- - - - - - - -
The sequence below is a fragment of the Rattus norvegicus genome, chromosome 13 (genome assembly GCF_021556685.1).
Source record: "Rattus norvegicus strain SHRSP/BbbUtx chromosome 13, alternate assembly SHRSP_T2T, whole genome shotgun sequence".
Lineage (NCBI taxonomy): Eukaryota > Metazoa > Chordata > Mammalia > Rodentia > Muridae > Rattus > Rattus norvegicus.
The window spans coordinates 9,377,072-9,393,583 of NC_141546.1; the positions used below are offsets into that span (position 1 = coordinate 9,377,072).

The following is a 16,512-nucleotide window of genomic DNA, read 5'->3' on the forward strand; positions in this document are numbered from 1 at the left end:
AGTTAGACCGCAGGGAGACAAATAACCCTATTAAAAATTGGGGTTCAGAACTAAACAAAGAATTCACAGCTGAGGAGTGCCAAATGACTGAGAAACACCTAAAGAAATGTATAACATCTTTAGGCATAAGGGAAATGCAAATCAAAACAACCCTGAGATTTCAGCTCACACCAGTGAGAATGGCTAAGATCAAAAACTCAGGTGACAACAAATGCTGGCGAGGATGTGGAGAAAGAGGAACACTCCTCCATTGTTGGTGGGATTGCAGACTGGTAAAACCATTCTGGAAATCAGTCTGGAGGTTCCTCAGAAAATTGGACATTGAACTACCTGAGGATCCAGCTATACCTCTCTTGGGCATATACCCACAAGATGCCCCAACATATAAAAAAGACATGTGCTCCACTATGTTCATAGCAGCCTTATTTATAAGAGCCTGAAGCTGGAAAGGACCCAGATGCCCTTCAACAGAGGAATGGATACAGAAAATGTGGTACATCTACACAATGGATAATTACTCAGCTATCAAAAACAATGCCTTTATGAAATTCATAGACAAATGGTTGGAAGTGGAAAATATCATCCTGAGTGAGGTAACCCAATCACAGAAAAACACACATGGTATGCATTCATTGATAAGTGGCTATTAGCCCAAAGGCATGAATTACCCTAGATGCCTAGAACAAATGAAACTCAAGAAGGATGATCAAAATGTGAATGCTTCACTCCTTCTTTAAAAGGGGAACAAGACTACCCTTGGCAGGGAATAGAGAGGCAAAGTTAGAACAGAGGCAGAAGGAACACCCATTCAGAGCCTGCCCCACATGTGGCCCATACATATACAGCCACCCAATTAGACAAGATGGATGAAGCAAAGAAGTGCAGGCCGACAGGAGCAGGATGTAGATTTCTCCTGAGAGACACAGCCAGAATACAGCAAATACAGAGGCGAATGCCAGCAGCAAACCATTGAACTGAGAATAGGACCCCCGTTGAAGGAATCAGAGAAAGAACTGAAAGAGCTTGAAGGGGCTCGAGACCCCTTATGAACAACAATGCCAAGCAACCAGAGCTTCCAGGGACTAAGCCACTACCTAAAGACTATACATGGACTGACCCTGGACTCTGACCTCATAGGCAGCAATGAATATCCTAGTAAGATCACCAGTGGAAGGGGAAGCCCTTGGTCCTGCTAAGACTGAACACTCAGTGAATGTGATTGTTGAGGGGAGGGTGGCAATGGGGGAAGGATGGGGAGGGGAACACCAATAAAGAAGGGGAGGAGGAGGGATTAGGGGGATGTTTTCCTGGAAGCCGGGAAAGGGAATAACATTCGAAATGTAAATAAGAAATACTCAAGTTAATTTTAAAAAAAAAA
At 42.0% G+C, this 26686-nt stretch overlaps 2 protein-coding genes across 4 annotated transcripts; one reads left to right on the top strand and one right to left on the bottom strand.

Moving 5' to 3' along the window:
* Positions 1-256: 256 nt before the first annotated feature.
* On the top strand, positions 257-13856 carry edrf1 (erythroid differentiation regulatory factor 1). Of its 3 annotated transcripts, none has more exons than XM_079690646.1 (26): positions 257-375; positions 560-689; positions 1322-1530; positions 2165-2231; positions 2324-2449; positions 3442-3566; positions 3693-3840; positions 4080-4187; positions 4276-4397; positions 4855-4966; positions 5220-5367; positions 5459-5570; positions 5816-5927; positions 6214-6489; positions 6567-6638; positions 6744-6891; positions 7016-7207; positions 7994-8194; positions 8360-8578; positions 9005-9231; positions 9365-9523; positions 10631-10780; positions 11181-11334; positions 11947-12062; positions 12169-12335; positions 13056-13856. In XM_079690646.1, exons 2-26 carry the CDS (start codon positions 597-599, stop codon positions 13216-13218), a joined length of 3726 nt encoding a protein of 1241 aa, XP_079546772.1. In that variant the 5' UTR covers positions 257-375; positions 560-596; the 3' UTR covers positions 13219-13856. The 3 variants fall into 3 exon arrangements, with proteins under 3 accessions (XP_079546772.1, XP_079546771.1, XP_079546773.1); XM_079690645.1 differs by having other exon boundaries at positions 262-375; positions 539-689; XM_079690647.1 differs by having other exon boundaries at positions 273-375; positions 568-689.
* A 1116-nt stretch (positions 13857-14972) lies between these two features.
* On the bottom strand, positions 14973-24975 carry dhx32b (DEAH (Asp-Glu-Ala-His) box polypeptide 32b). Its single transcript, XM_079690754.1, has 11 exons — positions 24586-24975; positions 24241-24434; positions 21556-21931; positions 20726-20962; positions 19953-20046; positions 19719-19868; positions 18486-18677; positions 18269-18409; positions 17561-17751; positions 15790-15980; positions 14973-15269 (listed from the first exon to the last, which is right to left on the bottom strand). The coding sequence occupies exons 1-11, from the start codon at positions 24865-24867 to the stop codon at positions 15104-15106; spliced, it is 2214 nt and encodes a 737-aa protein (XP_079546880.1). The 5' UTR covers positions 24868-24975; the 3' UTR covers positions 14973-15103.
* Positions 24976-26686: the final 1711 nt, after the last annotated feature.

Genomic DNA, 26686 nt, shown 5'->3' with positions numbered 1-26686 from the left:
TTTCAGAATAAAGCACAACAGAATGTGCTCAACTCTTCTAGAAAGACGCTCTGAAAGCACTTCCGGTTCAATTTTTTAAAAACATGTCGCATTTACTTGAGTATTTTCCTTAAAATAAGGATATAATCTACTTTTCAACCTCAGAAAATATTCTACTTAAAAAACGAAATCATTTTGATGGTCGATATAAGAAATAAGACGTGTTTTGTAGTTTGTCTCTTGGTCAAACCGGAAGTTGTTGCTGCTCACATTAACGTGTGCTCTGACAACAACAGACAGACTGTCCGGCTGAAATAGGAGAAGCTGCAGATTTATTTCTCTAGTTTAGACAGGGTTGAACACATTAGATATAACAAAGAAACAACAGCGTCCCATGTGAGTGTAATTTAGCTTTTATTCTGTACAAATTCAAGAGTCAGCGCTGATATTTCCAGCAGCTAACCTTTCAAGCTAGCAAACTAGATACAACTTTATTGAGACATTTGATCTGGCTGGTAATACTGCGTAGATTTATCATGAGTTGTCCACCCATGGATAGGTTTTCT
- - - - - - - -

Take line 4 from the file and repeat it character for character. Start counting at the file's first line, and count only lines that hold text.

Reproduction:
The window spans coordinates 9,377,072-9,393,583 of NC_141546.1; the positions used below are offsets into that span (position 1 = coordinate 9,377,072).